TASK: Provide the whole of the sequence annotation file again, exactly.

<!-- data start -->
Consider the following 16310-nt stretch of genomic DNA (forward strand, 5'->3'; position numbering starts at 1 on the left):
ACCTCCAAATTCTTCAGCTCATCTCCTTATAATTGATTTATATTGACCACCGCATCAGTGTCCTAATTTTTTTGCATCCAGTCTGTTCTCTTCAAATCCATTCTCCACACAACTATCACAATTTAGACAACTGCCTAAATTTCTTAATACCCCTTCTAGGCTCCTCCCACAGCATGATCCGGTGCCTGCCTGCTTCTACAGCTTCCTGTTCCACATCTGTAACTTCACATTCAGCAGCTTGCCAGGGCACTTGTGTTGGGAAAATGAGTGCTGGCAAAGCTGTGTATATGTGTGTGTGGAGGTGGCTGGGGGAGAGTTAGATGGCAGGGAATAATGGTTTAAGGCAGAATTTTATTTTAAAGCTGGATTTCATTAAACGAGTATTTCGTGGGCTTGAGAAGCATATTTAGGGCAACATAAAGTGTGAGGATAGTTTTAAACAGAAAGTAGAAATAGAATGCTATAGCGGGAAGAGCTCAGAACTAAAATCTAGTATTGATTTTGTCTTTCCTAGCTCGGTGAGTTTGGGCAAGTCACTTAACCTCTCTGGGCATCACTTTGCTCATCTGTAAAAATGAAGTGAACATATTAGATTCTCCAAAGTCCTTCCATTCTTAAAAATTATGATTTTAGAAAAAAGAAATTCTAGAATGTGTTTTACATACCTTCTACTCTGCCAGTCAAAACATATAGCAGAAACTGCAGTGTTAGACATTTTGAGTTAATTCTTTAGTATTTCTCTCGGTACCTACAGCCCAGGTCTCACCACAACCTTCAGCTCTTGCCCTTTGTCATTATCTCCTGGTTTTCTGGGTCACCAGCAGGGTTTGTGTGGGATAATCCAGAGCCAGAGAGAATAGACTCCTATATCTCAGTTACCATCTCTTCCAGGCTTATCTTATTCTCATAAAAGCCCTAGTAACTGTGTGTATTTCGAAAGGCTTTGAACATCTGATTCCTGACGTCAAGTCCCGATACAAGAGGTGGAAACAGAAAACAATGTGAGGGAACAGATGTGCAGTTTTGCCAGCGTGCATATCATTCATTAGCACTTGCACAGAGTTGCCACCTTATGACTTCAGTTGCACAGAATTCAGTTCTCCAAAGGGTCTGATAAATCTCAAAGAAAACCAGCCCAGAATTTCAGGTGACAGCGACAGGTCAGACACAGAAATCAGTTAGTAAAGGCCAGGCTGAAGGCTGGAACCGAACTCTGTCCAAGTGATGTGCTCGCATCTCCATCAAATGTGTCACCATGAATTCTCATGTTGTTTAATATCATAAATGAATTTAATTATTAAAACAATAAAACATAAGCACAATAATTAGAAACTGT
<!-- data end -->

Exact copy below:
Consider the following 16310-nt stretch of genomic DNA (forward strand, 5'->3'; position numbering starts at 1 on the left):
ACCTCCAAATTCTTCAGCTCATCTCCTTATAATTGATTTATATTGACCACCGCATCAGTGTCCTAATTTTTTTGCATCCAGTCTGTTCTCTTCAAATCCATTCTCCACACAACTATCACAATTTAGACAACTGCCTAAATTTCTTAATACCCCTTCTAGGCTCCTCCCACAGCATGATCCGGTGCCTGCCTGCTTCTACAGCTTCCTGTTCCACATCTGTAACTTCACATTCAGCAGCTTGCCAGGGCACTTGTGTTGGGAAAATGAGTGCTGGCAAAGCTGTGTATATGTGTGTGTGGAGGTGGCTGGGGGAGAGTTAGATGGCAGGGAATAATGGTTTAAGGCAGAATTTTATTTTAAAGCTGGATTTCATTAAACGAGTATTTCGTGGGCTTGAGAAGCATATTTAGGGCAACATAAAGTGTGAGGATAGTTTTAAACAGAAAGTAGAAATAGAATGCTATAGCGGGAAGAGCTCAGAACTAAAATCTAGTATTGATTTTGTCTTTCCTAGCTCGGTGAGTTTGGGCAAGTCACTTAACCTCTCTGGGCATCACTTTGCTCATCTGTAAAAATGAAGTGAACATATTAGATTCTCCAAAGTCCTTCCATTCTTAAAAATTATGATTTTAGAAAAAAGAAATTCTAGAATGTGTTTTACATACCTTCTACTCTGCCAGTCAAAACATATAGCAGAAACTGCAGTGTTAGACATTTTGAGTTAATTCTTTAGTATTTCTCTCGGTACCTACAGCCCAGGTCTCACCACAACCTTCAGCTCTTGCCCTTTGTCATTATCTCCTGGTTTTCTGGGTCACCAGCAGGGTTTGTGTGGGATAATCCAGAGCCAGAGAGAATAGACTCCTATATCTCAGTTACCATCTCTTCCAGGCTTATCTTATTCTCATAAAAGCCCTAGTAACTGTGTGTATTTCGAAAGGCTTTGAACATCTGATTCCTGACGTCAAGTCCCGATACAAGAGGTGGAAACAGAAAACAATGTGAGGGAACAGATGTGCAGTTTTGCCAGCGTGCATATCATTCATTAGCACTTGCACAGAGTTGCCACCTTATGACTTCAGTTGCACAGAATTCAGTTCTCCAAAGGGTCTGATAAATCTCAAAGAAAACCAGCCCAGAATTTCAGGTGACAGCGACAGGTCAGACACAGAAATCAGTTAGTAAAGGCCAGGCTGAAGGCTGGAACCGAACTCTGTCCAAGTGATGTGCTCGCATCTCCATCAAATGTGTCACCATGAATTCTCATGTTGTTTAATATCATAAATGAATTTAATTATTAAAACAATAAAACATAAGCACAATAATTAGAAACTGT